Severe weather possible in Harlan County

Published 4:31 pm Tuesday, April 2, 2024

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The National Weather Service in Jackson has issued a severe weather and flood warning for an area including Harlan County. The notice was updated at 6:18 a.m. this morning.

According to the National Weather Service website at, severe weather is possible in the area. The primary window for such activity is from noon until 11 p.m. on April, 2, with weaker thunderstorms possible earlier in the day.

Harlan County Emergency Management Director David McGill talked about the severe weather threat in Harlan County.

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“We may have severe weather anywhere from 2 p.m. until 11 p.m. today,” McGill said. “Some of the things we are potentially looking at are high winds, damaging hail, and the possibility of tornadoes.”

McGill pointed out that while many people believe tornados are not possible in Harlan County, that assumption is incorrect.

“Tornados can develop anywhere,” McGill said. “That’s something we always need to be prepared for, but another possibility is straight line winds.”

McGill explained straight line winds can pack just as devastating a punch as a tornado, with comparable windspeeds causing major damage.

“The fact of the matter is straight line winds can cause just as much damage, there’s just not a rotation happening,” McGill said. “The windspeeds can be the exact same.”

McGill mentioned it is important to keep the possibility of severe weather in mind.

“We always need to be weather aware, especially with a situation such as today,” McGill said. “Have a couple different ways to get weather alerts.”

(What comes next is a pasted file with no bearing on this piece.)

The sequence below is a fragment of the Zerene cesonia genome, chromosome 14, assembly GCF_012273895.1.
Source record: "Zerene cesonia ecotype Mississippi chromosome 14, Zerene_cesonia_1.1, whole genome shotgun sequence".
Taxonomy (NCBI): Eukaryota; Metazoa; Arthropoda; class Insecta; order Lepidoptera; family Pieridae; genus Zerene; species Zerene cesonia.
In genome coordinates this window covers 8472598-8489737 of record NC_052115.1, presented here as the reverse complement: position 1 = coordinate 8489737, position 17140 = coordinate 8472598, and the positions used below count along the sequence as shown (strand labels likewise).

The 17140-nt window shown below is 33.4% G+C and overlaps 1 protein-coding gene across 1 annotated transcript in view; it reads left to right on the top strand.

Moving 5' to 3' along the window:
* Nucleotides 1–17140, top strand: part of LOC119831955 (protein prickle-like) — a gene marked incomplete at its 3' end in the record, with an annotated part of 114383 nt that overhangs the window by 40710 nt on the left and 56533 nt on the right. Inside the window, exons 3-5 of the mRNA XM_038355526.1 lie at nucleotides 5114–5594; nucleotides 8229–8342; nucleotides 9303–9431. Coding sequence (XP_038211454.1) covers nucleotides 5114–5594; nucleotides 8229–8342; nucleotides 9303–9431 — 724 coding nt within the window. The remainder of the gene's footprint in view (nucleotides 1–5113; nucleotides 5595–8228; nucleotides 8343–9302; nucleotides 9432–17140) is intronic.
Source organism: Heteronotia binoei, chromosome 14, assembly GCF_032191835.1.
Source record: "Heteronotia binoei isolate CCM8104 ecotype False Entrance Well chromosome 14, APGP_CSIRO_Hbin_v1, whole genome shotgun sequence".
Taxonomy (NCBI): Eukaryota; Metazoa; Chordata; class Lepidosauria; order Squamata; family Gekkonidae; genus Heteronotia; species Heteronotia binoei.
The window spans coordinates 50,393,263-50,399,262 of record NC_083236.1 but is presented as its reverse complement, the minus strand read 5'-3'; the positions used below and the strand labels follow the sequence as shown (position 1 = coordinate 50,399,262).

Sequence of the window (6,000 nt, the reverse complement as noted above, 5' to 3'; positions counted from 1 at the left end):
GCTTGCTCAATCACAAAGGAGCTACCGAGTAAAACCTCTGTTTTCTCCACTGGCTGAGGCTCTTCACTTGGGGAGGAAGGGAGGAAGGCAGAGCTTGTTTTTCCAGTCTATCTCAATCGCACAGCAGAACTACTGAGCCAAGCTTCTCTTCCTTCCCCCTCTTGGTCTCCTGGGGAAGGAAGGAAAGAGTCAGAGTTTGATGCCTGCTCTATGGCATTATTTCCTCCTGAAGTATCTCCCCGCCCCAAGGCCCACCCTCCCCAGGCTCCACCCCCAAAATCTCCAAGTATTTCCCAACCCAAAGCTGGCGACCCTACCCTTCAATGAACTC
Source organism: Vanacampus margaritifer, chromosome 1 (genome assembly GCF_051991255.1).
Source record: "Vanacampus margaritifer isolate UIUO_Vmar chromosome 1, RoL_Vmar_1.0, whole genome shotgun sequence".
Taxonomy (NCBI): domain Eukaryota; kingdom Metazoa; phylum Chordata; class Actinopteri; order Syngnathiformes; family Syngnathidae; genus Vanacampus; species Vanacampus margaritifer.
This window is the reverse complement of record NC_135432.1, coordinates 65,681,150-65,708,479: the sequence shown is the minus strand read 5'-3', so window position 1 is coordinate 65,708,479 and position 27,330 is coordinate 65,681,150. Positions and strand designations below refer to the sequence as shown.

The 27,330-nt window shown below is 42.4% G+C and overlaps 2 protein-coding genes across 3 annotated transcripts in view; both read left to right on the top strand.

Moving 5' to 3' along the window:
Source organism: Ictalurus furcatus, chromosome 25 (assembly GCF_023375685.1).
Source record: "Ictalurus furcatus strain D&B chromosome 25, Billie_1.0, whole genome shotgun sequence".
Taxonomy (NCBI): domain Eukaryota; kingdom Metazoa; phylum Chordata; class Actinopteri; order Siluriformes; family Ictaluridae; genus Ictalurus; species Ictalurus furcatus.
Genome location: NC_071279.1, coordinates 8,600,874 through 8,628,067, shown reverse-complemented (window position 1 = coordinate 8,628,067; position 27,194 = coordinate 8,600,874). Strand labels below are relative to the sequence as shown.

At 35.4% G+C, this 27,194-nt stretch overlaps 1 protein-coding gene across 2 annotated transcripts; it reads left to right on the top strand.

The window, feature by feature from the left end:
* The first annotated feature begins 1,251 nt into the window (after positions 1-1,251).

McGill noted ways to receive weather alerts include a weather radio, Harlan County’s mass alert telephone system, television, radio, and internet sources such as the Harlan County Emergency Management Facebook page and the National Weather Service website.

“If we have a tornado warning, seek shelter in an interior room,” McGill said. “Have those places identified now, don’t wait until the warning comes. You need to know as early as possible where to go and how to get there.”

McGill said it is important to be in shelter when the event begins. Do not wait to take shelter.

If caught outside or in a car when severe weather such as a tornado hits, seek shelter immediately.

“You never want to get in a drainage ditch or under a bridge or anything like that,” McGill explained. “If you don’t have someplace sturdy to go, then you want to lay flat in an open ditch and cover your head.”

As of this writing, Harlan County is at enhanced risk of severe weather.

“We are monitoring the weather,” McGill said. “We’re in contact with our partners at the state and local level. We are also taking this time to review our plans to make sure everything is being done.”